Woof Woof

So, why, you may be wondering, am I bothering you with 1950s children’s ephemera today?  Evocative and delightful, to be sure, but what’s the reason for its being here?

Woodentops pop up book cover illustrated Barbara Jones

Here’s a clue.

Woodentops pop up book Twins Birthday fairground pop up

The roundabout and its flying fairground horses have turned up before on here.  And in each case they are the work of Barbara Jones.

In amongst all of her ephemeral works like murals and exhibition designs, the fact that she also designed The Woodentops tends to be forgotten.  But surely the series must have reached more people than anything else she did.

Barbara Jones Woodentops twins birthday final pop up

Apart from a few rare survivals, the series has pretty much disappeared, which means it’s hard to see what she created.  But there were also three spin-off books of which this pop-up design is one.

The fairground scene is the clearest hint that she was still using her own interests and style even while designing for children.  But Spotty Dog, who definitely has a bit of Staffordshire china in his breeding, is a reminder of her interest in folk art.

Barbara Jones close up spotty dog woodentops pop up book

While some of the twins’ birthday present toys must have looked a bit old-fashioned, even in 1955.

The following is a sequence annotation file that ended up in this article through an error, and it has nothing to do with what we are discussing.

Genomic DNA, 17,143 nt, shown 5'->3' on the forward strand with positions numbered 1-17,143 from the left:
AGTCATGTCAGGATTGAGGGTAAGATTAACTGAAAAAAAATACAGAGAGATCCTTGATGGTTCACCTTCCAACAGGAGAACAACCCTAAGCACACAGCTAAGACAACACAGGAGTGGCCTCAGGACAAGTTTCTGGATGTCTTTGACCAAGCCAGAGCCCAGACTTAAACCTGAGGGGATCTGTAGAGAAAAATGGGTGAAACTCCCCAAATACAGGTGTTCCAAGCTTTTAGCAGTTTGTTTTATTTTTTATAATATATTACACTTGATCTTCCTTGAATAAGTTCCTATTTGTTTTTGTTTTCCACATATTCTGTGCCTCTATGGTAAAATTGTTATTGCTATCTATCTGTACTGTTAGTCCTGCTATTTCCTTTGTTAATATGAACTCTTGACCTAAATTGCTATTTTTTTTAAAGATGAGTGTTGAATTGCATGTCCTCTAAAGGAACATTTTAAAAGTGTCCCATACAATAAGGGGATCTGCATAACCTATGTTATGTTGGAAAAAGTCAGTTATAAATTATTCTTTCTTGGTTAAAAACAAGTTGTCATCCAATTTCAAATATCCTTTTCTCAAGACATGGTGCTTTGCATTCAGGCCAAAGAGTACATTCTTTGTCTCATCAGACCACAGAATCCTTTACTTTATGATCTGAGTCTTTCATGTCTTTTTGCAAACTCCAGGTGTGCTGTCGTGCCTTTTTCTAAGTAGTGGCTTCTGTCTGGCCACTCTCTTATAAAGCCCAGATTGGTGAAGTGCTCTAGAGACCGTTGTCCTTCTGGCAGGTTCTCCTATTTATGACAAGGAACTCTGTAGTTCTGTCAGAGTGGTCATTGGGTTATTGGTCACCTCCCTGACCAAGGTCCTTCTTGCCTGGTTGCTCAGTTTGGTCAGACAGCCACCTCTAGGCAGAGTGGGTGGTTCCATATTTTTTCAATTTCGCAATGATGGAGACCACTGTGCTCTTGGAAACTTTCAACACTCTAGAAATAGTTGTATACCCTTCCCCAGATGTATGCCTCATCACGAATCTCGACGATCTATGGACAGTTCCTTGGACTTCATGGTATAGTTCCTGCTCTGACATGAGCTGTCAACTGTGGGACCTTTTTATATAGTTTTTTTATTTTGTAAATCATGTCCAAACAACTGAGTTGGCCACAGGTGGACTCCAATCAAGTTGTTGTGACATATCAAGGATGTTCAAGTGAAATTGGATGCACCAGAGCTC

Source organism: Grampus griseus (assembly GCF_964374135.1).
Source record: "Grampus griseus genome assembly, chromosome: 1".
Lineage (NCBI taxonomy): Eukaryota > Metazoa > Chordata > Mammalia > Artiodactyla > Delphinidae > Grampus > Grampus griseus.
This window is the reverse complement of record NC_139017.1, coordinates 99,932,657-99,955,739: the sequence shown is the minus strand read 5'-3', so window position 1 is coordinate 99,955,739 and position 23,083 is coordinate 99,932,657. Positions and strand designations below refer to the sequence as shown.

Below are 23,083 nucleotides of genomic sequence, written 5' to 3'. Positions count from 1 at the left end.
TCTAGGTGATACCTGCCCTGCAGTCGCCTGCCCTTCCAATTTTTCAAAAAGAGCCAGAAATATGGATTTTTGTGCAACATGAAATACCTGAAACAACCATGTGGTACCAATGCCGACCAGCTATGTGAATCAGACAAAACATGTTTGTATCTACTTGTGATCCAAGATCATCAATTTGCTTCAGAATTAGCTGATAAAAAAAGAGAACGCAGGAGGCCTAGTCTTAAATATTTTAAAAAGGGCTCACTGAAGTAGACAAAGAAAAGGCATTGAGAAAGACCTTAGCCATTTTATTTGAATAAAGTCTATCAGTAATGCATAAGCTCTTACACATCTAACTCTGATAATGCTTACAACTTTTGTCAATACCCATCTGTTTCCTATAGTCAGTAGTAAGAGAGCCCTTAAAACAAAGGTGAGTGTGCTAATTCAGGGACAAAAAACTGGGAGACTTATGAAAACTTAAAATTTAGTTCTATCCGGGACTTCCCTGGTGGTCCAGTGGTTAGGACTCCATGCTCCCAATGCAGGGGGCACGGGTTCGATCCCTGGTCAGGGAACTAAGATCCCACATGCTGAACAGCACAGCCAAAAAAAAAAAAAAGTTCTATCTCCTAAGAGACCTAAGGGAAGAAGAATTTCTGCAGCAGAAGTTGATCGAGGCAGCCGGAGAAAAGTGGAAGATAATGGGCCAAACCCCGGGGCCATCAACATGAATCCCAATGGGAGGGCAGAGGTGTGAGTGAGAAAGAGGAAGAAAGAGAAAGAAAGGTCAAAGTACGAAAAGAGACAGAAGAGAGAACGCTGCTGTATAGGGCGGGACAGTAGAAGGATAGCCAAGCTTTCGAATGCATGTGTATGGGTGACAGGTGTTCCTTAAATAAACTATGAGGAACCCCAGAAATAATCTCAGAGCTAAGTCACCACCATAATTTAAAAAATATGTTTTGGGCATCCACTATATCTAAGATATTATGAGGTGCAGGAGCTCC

Woodentops pop up book illustration toys Barbara Jones

So although the drawings were a bit more sharp-edged than her usual work, the sensibility and eye are still very recognisably the same.  Which I love, because there is no reason at all why children shouldn’t have art and illustration of the highest quality.

Woodentops Barbara JOnes illustration of twins

Now at this point, I’d usually be complaining that no one would ever commission someone as left-field as Barbara Jones to design a book or series these days.  But for a change that isn’t true.  Of course there is plenty of sub-standard stuff out there (I’m looking at you, Peppa Pig spin-off books), but, as I’ve been discovering over the last four years, there is also a wealth of fantastic children’s illustration and animation too.

Barbara Jones Woodentops pop up book first page

What we’re really missing these days is someone as idiosyncratic as Barbara Jones designing and illustrating books for grown ups instead.  But that’s a whole other story.

Back cover of Barbara Jones Woodentops pop up book

  • Just checked on Wikipedia (A highly reliable source of information!) that this wasn’t an April Fool. It seems OK.
    Apparently the original Watch with Mother programmes were created by Freda Lingstrom, another well known artist/illustrator. I guess she would have been involved in the selection of Barbara Jones to design the Woodentops but I don’t know if there is any other connection between them.

  • Ah, I’d never even thought of it as a potential spoof – having lived with the book a few months it can only be real to me! But you do have a point there…

  • I found out about Barbara Jones from your wonderful blog. Sadly you just beat me to the Twit and Howlet on ebay but at least I know I can look at many of her fantastic illustrations on here.

  • Sorry about that (well, a little bit).

    I’ve never actually seen Twit and Howlett before, so I’m hoping it’s good. But I will put it up on here when it arrives.

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